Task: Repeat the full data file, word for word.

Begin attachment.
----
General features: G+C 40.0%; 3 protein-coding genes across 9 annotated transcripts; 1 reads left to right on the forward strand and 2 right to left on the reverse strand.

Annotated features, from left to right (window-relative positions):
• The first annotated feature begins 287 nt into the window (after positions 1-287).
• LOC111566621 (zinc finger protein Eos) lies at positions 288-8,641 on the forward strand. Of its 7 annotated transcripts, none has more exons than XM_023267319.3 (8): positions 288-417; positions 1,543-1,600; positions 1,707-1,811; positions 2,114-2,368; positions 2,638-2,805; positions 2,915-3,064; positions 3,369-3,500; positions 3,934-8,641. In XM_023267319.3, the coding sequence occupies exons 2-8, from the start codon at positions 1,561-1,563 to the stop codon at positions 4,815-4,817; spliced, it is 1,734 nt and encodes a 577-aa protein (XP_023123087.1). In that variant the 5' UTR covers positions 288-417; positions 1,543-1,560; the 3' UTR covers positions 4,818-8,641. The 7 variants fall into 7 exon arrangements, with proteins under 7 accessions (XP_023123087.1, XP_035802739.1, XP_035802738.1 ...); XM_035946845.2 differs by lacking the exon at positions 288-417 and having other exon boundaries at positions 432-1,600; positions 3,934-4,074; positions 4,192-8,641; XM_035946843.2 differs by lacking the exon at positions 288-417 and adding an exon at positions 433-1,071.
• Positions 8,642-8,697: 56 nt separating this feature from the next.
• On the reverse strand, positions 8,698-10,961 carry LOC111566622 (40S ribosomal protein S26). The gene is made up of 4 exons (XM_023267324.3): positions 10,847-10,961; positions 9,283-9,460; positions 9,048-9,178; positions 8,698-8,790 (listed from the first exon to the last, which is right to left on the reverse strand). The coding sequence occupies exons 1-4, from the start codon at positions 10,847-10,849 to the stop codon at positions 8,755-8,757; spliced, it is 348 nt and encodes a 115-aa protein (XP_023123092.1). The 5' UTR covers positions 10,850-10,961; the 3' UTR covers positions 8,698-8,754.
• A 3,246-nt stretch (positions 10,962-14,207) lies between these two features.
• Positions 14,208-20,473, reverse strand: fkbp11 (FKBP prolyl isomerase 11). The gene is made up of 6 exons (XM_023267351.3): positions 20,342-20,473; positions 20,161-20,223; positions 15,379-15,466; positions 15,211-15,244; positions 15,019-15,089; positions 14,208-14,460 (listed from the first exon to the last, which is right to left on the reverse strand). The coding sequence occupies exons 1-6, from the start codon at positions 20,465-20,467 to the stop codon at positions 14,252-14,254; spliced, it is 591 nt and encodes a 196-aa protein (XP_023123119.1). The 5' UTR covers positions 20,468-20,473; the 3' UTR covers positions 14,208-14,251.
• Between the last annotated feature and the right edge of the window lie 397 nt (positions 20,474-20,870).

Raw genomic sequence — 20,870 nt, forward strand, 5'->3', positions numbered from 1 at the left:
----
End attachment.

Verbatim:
General features: G+C 40.0%; 3 protein-coding genes across 9 annotated transcripts; 1 reads left to right on the forward strand and 2 right to left on the reverse strand.

Annotated features, from left to right (window-relative positions):
• The first annotated feature begins 287 nt into the window (after positions 1-287).
• LOC111566621 (zinc finger protein Eos) lies at positions 288-8,641 on the forward strand. Of its 7 annotated transcripts, none has more exons than XM_023267319.3 (8): positions 288-417; positions 1,543-1,600; positions 1,707-1,811; positions 2,114-2,368; positions 2,638-2,805; positions 2,915-3,064; positions 3,369-3,500; positions 3,934-8,641. In XM_023267319.3, the coding sequence occupies exons 2-8, from the start codon at positions 1,561-1,563 to the stop codon at positions 4,815-4,817; spliced, it is 1,734 nt and encodes a 577-aa protein (XP_023123087.1). In that variant the 5' UTR covers positions 288-417; positions 1,543-1,560; the 3' UTR covers positions 4,818-8,641. The 7 variants fall into 7 exon arrangements, with proteins under 7 accessions (XP_023123087.1, XP_035802739.1, XP_035802738.1 ...); XM_035946845.2 differs by lacking the exon at positions 288-417 and having other exon boundaries at positions 432-1,600; positions 3,934-4,074; positions 4,192-8,641; XM_035946843.2 differs by lacking the exon at positions 288-417 and adding an exon at positions 433-1,071.
• Positions 8,642-8,697: 56 nt separating this feature from the next.
• On the reverse strand, positions 8,698-10,961 carry LOC111566622 (40S ribosomal protein S26). The gene is made up of 4 exons (XM_023267324.3): positions 10,847-10,961; positions 9,283-9,460; positions 9,048-9,178; positions 8,698-8,790 (listed from the first exon to the last, which is right to left on the reverse strand). The coding sequence occupies exons 1-4, from the start codon at positions 10,847-10,849 to the stop codon at positions 8,755-8,757; spliced, it is 348 nt and encodes a 115-aa protein (XP_023123092.1). The 5' UTR covers positions 10,850-10,961; the 3' UTR covers positions 8,698-8,754.
• A 3,246-nt stretch (positions 10,962-14,207) lies between these two features.
• Positions 14,208-20,473, reverse strand: fkbp11 (FKBP prolyl isomerase 11). The gene is made up of 6 exons (XM_023267351.3): positions 20,342-20,473; positions 20,161-20,223; positions 15,379-15,466; positions 15,211-15,244; positions 15,019-15,089; positions 14,208-14,460 (listed from the first exon to the last, which is right to left on the reverse strand). The coding sequence occupies exons 1-6, from the start codon at positions 20,465-20,467 to the stop codon at positions 14,252-14,254; spliced, it is 591 nt and encodes a 196-aa protein (XP_023123119.1). The 5' UTR covers positions 20,468-20,473; the 3' UTR covers positions 14,208-14,251.
• Between the last annotated feature and the right edge of the window lie 397 nt (positions 20,474-20,870).

Raw genomic sequence — 20,870 nt, forward strand, 5'->3', positions numbered from 1 at the left: